"i know that you are not going to beliewhat i have to say especially after satterday night but when i got your e-mail today i laughed a first but then it started to sink in and my heart started to break as i read over your words.

"i realize that i have [messed] up and I want to talk to you about being with you and how i can make it up to you. this is not a joke i want to have you in my arms and know that you are mine and ythat nothing that i have done or [a friend] has said caould ever change the way that i feel about you. when i think back to the night that i spent with you by ourselves i wish that i would have done one thing and that is, i wish i would have put ... "

Stevens then describes, in explicit terms, an anal-sex act he wanted to do to her. He closes with: "you whore dont ever utter my name again."


After sending it, Stevens showed the note to a teammate, who called it a "funny ass email."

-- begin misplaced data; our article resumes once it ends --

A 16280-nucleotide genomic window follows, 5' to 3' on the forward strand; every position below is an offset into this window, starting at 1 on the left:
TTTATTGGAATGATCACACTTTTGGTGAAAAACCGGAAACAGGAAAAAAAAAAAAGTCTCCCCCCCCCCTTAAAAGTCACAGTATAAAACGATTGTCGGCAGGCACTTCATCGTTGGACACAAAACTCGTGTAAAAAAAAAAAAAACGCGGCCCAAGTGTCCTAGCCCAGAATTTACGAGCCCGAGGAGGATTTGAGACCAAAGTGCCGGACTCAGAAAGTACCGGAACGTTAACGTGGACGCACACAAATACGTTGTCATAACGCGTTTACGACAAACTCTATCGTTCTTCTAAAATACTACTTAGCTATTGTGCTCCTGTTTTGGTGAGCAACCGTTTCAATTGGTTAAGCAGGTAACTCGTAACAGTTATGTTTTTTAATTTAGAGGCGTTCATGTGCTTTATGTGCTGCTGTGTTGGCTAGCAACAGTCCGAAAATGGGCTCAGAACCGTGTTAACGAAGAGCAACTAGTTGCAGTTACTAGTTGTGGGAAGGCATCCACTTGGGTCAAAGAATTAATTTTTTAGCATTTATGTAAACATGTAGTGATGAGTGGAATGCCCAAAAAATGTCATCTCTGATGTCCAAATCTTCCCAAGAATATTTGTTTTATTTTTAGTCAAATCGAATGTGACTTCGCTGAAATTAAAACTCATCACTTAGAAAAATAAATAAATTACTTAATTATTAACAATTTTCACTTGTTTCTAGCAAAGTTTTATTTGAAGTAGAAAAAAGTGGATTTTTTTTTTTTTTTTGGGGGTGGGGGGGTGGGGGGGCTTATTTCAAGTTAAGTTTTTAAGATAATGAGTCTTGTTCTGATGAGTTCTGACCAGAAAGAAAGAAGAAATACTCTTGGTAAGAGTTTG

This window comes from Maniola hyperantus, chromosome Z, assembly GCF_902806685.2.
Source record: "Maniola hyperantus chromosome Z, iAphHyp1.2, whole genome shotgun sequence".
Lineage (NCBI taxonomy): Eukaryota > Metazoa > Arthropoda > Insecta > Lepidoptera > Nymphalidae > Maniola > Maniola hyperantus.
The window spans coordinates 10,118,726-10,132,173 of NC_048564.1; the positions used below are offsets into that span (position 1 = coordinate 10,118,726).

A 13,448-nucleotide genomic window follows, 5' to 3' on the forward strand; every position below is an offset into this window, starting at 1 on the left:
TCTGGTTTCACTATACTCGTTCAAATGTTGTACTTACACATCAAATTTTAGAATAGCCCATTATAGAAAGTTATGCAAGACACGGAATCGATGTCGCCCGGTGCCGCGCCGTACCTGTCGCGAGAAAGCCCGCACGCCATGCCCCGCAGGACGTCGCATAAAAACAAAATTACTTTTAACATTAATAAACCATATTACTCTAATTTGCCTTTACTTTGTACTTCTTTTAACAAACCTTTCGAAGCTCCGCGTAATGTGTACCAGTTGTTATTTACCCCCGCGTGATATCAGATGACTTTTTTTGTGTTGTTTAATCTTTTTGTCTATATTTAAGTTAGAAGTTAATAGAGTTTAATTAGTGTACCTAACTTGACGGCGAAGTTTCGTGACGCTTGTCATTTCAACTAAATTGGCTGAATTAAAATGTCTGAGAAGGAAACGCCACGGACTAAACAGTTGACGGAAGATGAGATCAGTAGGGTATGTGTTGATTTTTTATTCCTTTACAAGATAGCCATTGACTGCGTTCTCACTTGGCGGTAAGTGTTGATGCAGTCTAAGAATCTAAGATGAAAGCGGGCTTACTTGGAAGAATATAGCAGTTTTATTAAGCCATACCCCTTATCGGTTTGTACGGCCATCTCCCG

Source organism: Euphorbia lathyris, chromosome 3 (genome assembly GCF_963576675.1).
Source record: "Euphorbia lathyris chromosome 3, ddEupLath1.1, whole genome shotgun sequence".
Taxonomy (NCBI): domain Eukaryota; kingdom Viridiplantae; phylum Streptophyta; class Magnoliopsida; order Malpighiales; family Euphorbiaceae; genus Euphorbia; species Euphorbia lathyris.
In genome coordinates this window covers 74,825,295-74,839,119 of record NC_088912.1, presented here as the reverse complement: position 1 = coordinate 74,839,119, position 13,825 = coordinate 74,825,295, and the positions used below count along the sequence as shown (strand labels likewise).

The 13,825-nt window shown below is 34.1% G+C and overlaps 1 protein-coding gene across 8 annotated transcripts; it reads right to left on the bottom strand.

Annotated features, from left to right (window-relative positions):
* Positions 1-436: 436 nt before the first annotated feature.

So at this point it probably wouldn't surprise you that someone like Jerramy Stevens was accused of drugging a virgin sorority girl and anally-raping her in the alley next to a frat house. It probably also wouldn't surprise you that aiding him in this effort, directly aiding the cause of clemency for Jerramy in this crime, were the University of Washington Athletic director Barbara Hedges, then-head coach Rick Neuheisel, current head coach Keith Gilbertson, the University of Washington legal department — who fought to get the accuser's name released in the civil aftermath after the rape case was dismissed — King County prosecutors Norm Maleng, Dan Satterberg and Mark Larson, and lawyer and loyal UW football fan Mike Hunsinger, who represented Husky teammates in many cases for pennies on the billable hour.